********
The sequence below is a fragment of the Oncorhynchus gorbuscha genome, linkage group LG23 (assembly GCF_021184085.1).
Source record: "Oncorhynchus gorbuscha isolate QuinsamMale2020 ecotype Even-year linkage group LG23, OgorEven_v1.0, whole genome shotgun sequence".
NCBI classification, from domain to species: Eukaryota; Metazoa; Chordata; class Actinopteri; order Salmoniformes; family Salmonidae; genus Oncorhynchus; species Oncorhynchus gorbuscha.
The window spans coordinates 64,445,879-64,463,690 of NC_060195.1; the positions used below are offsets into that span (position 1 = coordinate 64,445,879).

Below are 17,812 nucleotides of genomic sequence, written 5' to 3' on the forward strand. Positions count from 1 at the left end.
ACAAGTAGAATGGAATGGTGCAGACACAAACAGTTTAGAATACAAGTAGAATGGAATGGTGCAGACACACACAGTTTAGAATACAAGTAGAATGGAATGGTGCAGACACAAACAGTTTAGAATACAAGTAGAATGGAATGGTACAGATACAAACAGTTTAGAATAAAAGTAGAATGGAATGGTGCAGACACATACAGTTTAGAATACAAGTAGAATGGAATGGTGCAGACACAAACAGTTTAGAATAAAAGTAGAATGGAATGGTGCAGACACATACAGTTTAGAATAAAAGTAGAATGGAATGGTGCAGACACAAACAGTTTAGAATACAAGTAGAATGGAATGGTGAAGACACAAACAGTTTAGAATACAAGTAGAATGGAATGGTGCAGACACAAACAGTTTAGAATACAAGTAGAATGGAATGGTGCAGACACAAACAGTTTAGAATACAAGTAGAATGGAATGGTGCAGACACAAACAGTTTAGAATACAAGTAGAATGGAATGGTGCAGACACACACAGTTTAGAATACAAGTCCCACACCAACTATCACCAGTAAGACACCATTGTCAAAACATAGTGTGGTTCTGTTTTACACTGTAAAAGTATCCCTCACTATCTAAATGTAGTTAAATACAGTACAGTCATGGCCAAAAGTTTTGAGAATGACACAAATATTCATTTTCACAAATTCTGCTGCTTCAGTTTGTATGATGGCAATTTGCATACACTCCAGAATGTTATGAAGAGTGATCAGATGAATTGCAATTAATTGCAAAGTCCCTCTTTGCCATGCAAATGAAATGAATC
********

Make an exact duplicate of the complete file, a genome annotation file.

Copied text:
The sequence below is a fragment of the Oncorhynchus gorbuscha genome, linkage group LG23 (assembly GCF_021184085.1).
Source record: "Oncorhynchus gorbuscha isolate QuinsamMale2020 ecotype Even-year linkage group LG23, OgorEven_v1.0, whole genome shotgun sequence".
NCBI classification, from domain to species: Eukaryota; Metazoa; Chordata; class Actinopteri; order Salmoniformes; family Salmonidae; genus Oncorhynchus; species Oncorhynchus gorbuscha.
The window spans coordinates 64,445,879-64,463,690 of NC_060195.1; the positions used below are offsets into that span (position 1 = coordinate 64,445,879).

Below are 17,812 nucleotides of genomic sequence, written 5' to 3' on the forward strand. Positions count from 1 at the left end.
ACAAGTAGAATGGAATGGTGCAGACACAAACAGTTTAGAATACAAGTAGAATGGAATGGTGCAGACACACACAGTTTAGAATACAAGTAGAATGGAATGGTGCAGACACAAACAGTTTAGAATACAAGTAGAATGGAATGGTACAGATACAAACAGTTTAGAATAAAAGTAGAATGGAATGGTGCAGACACATACAGTTTAGAATACAAGTAGAATGGAATGGTGCAGACACAAACAGTTTAGAATAAAAGTAGAATGGAATGGTGCAGACACATACAGTTTAGAATAAAAGTAGAATGGAATGGTGCAGACACAAACAGTTTAGAATACAAGTAGAATGGAATGGTGAAGACACAAACAGTTTAGAATACAAGTAGAATGGAATGGTGCAGACACAAACAGTTTAGAATACAAGTAGAATGGAATGGTGCAGACACAAACAGTTTAGAATACAAGTAGAATGGAATGGTGCAGACACAAACAGTTTAGAATACAAGTAGAATGGAATGGTGCAGACACACACAGTTTAGAATACAAGTCCCACACCAACTATCACCAGTAAGACACCATTGTCAAAACATAGTGTGGTTCTGTTTTACACTGTAAAAGTATCCCTCACTATCTAAATGTAGTTAAATACAGTACAGTCATGGCCAAAAGTTTTGAGAATGACACAAATATTCATTTTCACAAATTCTGCTGCTTCAGTTTGTATGATGGCAATTTGCATACACTCCAGAATGTTATGAAGAGTGATCAGATGAATTGCAATTAATTGCAAAGTCCCTCTTTGCCATGCAAATGAAATGAATC